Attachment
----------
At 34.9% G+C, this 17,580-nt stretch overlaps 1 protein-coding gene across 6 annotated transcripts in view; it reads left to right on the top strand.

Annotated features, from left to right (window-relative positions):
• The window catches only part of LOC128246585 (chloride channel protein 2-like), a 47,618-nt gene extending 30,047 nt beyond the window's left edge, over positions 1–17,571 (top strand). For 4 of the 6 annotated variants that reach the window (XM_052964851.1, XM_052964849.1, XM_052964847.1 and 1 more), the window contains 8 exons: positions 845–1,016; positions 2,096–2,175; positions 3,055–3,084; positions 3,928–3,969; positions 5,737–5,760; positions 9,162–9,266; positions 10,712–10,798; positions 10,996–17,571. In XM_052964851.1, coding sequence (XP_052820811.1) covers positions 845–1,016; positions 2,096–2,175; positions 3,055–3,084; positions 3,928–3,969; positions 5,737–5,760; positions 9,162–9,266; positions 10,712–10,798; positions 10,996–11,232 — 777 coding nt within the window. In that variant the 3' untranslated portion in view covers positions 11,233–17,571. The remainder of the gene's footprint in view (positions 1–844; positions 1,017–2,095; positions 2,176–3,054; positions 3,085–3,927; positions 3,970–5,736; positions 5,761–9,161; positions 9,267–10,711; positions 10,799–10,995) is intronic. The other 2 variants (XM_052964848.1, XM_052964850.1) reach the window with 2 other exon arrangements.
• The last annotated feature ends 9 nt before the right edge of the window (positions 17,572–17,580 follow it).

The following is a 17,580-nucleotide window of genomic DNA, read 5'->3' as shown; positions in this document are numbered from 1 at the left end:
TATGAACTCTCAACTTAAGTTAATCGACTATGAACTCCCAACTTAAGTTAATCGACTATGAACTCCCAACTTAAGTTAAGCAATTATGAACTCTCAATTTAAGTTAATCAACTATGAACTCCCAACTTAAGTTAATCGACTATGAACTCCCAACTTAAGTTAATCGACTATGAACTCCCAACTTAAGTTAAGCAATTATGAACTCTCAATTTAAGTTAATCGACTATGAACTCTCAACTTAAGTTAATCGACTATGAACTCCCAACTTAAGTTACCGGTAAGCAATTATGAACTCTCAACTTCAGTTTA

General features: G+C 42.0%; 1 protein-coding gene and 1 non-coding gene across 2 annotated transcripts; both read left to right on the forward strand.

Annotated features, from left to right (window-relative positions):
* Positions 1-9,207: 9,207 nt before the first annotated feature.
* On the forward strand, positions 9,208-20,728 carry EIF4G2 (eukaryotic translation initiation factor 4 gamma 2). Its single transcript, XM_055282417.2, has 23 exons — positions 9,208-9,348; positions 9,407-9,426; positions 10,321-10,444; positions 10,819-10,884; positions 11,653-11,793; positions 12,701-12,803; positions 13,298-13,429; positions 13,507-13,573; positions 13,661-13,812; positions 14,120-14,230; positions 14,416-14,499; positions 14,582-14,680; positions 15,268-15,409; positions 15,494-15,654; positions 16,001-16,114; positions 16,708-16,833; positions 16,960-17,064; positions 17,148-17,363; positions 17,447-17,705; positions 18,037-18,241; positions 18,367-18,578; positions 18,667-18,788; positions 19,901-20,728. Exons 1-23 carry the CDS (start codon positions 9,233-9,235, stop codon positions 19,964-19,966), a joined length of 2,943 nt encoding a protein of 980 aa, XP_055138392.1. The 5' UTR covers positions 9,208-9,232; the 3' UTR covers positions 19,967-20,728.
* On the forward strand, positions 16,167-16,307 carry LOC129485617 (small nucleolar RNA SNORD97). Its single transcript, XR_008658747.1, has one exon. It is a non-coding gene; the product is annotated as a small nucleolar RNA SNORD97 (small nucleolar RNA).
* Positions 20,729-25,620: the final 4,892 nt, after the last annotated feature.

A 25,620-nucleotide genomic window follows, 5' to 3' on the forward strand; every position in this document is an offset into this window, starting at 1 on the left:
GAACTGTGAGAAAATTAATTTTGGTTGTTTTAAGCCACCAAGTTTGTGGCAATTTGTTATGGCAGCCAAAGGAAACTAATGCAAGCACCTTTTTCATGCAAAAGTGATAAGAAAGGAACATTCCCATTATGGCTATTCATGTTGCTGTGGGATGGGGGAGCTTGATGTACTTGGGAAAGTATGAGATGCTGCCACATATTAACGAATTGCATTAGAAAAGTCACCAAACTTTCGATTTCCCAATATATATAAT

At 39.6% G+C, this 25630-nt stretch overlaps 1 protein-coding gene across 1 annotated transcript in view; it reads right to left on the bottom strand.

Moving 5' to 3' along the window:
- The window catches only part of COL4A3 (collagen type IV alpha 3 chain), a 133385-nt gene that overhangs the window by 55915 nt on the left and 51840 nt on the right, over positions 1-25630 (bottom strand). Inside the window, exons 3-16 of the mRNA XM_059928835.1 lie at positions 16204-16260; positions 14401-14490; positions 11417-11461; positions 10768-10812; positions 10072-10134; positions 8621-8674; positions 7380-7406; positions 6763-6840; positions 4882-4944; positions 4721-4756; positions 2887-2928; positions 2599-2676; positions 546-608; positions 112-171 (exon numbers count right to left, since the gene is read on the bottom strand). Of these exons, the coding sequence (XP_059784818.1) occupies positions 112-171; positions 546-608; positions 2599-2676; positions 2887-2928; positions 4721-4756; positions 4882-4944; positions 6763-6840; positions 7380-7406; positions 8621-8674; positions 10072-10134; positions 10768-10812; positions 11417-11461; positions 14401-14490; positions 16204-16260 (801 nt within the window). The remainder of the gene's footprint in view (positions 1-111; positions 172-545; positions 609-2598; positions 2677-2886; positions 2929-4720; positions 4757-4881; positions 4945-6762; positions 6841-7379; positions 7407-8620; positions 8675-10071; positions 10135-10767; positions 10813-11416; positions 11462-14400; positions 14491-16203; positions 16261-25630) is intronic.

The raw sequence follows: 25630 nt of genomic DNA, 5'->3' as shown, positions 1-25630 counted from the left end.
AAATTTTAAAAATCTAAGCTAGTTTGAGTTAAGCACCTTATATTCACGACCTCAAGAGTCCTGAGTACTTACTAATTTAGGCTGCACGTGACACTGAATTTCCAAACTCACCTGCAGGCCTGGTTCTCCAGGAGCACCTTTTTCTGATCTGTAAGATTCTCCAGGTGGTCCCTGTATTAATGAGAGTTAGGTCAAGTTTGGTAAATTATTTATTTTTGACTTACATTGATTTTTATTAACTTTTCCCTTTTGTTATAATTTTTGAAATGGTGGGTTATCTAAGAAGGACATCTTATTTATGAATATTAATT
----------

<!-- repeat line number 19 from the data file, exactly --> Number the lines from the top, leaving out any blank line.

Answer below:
AAATTTTAAAAATCTAAGCTAGTTTGAGTTAAGCACCTTATATTCACGACCTCAAGAGTCCTGAGTACTTACTAATTTAGGCTGCACGTGACACTGAATTTCCAAACTCACCTGCAGGCCTGGTTCTCCAGGAGCACCTTTTTCTGATCTGTAAGATTCTCCAGGTGGTCCCTGTATTAATGAGAGTTAGGTCAAGTTTGGTAAATTATTTATTTTTGACTTACATTGATTTTTATTAACTTTTCCCTTTTGTTATAATTTTTGAAATGGTGGGTTATCTAAGAAGGACATCTTATTTATGAATATTAATT